By Janice Habuda
News Staff Reporter Buffalo News
Published: February 20, 2010, 6:43 am
Many days this winter, dawn at Kissing Bridge has broken with the same scene as the morning before.
A layer of new snow.
"It seems like the old movie "Groundhog Day,' " said Mark Halter, president of the Glenwood ski area. "You get up in the morning, there's four inches of snow."
Skiers and snowboarders couldn't ask for better conditions or weather after an unusually dry and warm November when it was too warm to even make snow.
"It's been a really, really nice year," said Jane Eshbaugh, marketing director at Holiday Valley in Ellicottville. "We've had really consistent weather ... a little bit of snow at a time."
As a result, business has been brisk, particularly on holidays and during school breaks.
"The holidays have been really good," said Linda Johnson, office manager at Cockaigne Ski Center in Cherry Creek. "We had a fairly good weekend, and Monday [Presidents Day] was very good."
"We haven't had an overabundance of snow, but it's come at all the right times," Johnson said.
Snow business offers no guarantees. It was just three years ago that golfers were walking the links in January, while members of high school ski clubs were cooling their heels.
This year, not even a January thaw interrupted the season.
Only 36 hours of above-freezing temperatures have been recorded at Kissing Bridge in 2010.
"That's absolutely remarkable," Halter said.
"In the economic turmoil that you hear about ... we are a discretionary purchase," Halter said. "We are not something that you have to have."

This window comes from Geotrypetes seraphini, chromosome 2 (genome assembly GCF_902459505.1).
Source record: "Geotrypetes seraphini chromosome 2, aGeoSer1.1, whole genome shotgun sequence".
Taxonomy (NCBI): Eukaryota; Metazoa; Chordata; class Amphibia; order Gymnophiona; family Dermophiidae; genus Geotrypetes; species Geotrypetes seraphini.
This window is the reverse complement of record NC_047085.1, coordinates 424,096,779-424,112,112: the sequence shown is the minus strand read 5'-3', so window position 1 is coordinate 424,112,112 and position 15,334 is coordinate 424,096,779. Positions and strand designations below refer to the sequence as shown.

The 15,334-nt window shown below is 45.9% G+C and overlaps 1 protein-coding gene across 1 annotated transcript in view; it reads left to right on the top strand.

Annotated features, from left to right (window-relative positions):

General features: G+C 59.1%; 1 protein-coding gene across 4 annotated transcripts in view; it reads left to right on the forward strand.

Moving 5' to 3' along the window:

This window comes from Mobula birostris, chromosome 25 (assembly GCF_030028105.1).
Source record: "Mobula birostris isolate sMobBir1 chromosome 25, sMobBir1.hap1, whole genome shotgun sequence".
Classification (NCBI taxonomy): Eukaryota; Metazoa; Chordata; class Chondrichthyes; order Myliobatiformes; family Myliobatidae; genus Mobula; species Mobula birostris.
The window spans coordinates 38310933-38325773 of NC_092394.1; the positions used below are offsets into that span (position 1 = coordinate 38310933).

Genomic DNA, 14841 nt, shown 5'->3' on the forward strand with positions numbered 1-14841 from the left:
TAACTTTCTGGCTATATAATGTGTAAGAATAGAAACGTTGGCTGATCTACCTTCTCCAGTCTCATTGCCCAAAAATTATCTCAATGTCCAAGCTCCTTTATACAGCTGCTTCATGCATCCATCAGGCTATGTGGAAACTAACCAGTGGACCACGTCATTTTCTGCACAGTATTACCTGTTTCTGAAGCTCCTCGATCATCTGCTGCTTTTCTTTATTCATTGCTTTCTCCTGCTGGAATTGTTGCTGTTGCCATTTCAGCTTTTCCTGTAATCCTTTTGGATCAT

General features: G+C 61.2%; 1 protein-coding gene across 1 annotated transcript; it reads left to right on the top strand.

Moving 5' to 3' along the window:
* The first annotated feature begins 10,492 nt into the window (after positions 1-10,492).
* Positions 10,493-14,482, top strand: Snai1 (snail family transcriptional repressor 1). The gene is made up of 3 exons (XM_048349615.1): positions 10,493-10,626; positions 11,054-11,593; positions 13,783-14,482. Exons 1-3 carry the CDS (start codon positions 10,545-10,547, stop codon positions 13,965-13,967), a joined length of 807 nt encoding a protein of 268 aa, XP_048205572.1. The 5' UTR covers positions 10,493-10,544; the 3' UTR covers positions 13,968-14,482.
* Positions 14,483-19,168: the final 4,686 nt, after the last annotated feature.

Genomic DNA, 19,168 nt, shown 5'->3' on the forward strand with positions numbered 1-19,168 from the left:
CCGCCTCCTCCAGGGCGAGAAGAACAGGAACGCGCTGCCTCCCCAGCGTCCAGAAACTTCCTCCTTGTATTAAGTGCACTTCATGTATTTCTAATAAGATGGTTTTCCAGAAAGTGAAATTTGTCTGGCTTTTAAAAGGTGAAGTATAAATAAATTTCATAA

That said, local resorts are reporting ticket sales are strong.
"In fact, we are having our strongest over-the-counter year in six years," Halter said.
The president of a national ski organization said the western regions of New York and Pennsylvania are on track for a banner season.
"It's been a spectacular year and attendance is up over last year," said Michael Berry, president of the Colorado-based National Ski Areas Association.
Final numbers on lift ticket sales won't be available until spring, but anecdotal evidence suggests an increase, he said.
"We are far enough into the season now that you can predict the end," Berry said. "I think we will see a number of resorts in the Northeast where they will have a record year this year."
Ticket sales at local areas are being helped by skiers and snowboarders shopping for bargains, as well as numerous myriad promotions to get people on the slopes.
A New Jersey resident called Cockaigne Ski Center recently to ask about rates, Johnson said. The price of Cockaigne's Saturday, eight-hour lift ticket has held at $34 for the past three years.
Days after that phone call, Johnson said she was in the ski shop when she encountered that New Jersey family.
"They had called Vermont and didn't want to pay $80 for a lift ticket," she related. "They ended up here and were here for a couple of days."
The 2010 Winter Olympics in Vancouver, with its breathtaking visuals of snow sport venues, may be responsible for bringing some first-timers to the slopes, Halter said.
"An awful lot of people are trying the sport," he said.
As for the unpredictable, and sometimes downright unseasonable, weather that has plagued the games, Halter said Western New York has had that kind of winter.